Latest developments in causes and treatments



Is There a Relationship Between Eating Addiction and Learning Difficulties?

New research into food addiction — more likely eating addiction — has revealed a connection between compulsive eating and reduced learning abilities. The impairment can happen very fast.

A group of researchers from Australia performed a study where they provided participants with two different breakfasts, one high in fats, sugars and ultra-refined foods and the other with “healthy foods.” They did this for four consecutive days, and measured the following for changes:

  • hippocampal-dependent learning and memory (HDLM)
  • perception of internal bodily state (interoception)

HDLM, as the name implies, is associated with the ability to learn and create memories. Interoception is related to a person’s ability to gauge their own biological state and is associated with learning disorders including disorders of diminished motivation (impairments in goal-directed behavior, thought and emotion).

The results of the study are in: “A four-day Western-style dietary intervention causes reductions in hippocampal-dependent learning and memory and interoceptive sensitivity.” Ouch! Just four days of high-fat, high-sugar breakfast correlated with the following results: “significant reductions in HDLM and reduced interoceptive sensitivity to hunger and fullness.” That means they performed noticeably more poorly on memory tests and were less able to judge when they had eaten enough.

A much more rigorous study involves brain scans of people suffering from food addiction according to the Yale Food Addiction Scale. The study was conducted by a team of neurobiologists from with the G. Oppenheimer Family Center for Neurobiology of Stress and Resilience, Ingestive Behavior and Obesity Program in Los Angeles. Let’s cut to the chase and see what they found:

The maladaptive food behaviors displayed by individuals with food addiction serve as a coping mechanism in response to pathological anxiety and stress.

Boom, there it is: Eating addiction (not food addiction) is a coping mechanism in response to anxiety and stress. The eating addiction does not derive from the sugary, fatty foods but from the underlying stress and anxiety. Ultra-processed foods complicate the story by being dopamine inducers and weight increasers designed to soothe anxiety and stress through continuous consumption.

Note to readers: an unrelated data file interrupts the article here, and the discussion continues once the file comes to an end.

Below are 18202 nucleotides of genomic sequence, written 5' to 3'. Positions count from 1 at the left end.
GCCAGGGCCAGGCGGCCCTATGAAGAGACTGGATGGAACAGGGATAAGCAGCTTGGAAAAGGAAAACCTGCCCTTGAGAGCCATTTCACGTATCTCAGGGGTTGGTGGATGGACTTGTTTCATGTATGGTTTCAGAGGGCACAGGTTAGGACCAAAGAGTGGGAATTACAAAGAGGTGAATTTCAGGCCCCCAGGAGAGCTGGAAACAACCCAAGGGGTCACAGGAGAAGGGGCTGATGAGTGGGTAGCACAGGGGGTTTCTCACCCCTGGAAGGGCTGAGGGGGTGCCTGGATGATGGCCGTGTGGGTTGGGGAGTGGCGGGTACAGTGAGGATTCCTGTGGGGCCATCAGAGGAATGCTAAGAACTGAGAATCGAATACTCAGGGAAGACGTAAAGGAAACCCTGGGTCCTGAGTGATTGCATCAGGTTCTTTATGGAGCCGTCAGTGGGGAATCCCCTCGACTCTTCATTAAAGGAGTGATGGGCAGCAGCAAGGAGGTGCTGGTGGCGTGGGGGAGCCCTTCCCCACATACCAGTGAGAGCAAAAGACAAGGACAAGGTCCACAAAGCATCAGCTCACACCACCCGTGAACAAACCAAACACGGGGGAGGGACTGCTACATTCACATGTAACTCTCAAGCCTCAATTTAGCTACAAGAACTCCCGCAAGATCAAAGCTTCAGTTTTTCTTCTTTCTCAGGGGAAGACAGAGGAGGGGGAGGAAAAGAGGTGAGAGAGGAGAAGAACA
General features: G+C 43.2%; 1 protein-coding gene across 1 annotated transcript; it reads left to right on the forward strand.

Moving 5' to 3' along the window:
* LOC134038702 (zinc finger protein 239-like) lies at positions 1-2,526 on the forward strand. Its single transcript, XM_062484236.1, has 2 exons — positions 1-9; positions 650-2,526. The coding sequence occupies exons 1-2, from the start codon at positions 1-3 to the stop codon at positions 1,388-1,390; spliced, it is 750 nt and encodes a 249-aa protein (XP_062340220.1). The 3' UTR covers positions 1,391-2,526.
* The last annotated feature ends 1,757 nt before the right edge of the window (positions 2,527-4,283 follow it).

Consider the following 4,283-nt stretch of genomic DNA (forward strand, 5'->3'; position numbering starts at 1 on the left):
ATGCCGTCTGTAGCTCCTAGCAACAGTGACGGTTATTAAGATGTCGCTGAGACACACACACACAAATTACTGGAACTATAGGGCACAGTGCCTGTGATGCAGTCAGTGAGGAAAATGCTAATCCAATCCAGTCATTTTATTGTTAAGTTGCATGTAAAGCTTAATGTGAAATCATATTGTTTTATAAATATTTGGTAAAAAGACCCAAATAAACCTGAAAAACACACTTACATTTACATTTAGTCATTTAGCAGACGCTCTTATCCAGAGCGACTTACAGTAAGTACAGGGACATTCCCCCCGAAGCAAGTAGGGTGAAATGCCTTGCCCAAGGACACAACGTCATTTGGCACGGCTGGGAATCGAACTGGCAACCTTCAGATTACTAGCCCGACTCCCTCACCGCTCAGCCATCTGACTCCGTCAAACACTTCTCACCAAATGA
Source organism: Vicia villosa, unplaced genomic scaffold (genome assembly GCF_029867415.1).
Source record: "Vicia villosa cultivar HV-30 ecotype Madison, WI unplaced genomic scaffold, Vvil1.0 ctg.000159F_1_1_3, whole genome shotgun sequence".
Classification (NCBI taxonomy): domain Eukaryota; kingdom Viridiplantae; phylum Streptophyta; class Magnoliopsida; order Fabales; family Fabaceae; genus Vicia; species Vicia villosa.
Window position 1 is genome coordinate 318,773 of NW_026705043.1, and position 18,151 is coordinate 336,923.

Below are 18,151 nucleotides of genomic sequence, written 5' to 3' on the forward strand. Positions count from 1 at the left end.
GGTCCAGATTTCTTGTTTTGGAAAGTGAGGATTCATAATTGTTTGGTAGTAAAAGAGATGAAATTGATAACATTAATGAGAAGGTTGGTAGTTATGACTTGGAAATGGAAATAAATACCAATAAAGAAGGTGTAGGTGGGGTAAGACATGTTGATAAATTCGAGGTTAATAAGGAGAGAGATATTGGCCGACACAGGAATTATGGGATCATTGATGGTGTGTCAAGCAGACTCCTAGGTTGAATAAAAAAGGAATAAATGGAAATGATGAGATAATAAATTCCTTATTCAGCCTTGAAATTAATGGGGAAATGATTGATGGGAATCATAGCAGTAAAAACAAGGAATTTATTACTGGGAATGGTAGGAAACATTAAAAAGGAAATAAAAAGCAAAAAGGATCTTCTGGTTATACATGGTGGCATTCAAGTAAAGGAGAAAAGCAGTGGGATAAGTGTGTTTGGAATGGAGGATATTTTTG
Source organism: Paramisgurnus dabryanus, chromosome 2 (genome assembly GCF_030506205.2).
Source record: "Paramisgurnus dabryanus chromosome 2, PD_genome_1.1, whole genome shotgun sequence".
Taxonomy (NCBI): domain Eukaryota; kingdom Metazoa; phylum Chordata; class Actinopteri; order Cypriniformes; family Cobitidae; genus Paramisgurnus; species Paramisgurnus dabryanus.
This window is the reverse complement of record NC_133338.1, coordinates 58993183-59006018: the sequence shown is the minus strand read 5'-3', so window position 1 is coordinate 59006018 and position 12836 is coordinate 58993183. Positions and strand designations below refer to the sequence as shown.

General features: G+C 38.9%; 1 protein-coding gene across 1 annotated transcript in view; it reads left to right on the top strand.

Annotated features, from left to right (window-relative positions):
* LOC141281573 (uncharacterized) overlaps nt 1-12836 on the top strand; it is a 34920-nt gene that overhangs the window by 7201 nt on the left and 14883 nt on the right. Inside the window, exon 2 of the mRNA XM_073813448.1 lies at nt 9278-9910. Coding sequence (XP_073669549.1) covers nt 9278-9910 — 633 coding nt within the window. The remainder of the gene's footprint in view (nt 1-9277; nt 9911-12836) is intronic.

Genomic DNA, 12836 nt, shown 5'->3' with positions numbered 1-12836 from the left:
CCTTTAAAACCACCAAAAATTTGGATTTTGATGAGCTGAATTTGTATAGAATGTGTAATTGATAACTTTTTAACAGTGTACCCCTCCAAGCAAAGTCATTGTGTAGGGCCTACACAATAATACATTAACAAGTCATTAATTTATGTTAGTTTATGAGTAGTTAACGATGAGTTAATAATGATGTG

The study involved 150 adults from ages 18-55 with a high BMI (25+). Out of those, 103 identified as female and 47 identified as male. Forty participants scored as “food addicted” and 110 did not. The participants underwent functional magnetic resonance imaging (fMRI). Participants with food addiction scored higher on food cravings, anxiety and depression. 

A graphical representation of the results comparing the scans of the 40 “food addicted” participants with the 110 who were not is shown below.

Figure 1: Connectogram depicting food addiction-dependent differences in brain connectivity (food addiction vs. no food addiction). Used under Fair Use: Commentary.

“Our results support the hypothesis that altered connectivity in reward regions could increase the risk for addictive ingestive behaviors,” say the researchers. In one very important paragraph, the researchers tie together food addiction, dopamine, and drug addiction:

Uncontrollable eating seen in food addiction, can be explained by the reward deficiency hypothesis which states that a decreased availability of dopamine receptors, specifically D2 receptors, creates a less responsive reward system that is susceptible to addictive pathologies. Drug-addiction studies have associated drug-dependence with changes in the dopamine receptor availability, with individuals with decreased receptors seeking greater and more frequent reward stimulation.

That brings us all the way back to the connection between eating addiction and difficulties with learning and memory formation. This survey seems to indicate similar forces are at work in the brain between eating addiction, drug addiction, smartphone addiction, and other compulsive behaviors that involve dopamine fatigue and the brain’s reward system.

Written by Steve O’Keefe. First published March 18, 2024.


“A four-day Western-style dietary intervention causes reductions in hippocampal-dependent learning and memory and interoceptive sensitivity,” PLOS ONE, February 2017.

“Alterations in reward network functional connectivity are associated with increased food addiction in obese individuals,” Science Reports, February 2021.

Image Copyright: Elnur.


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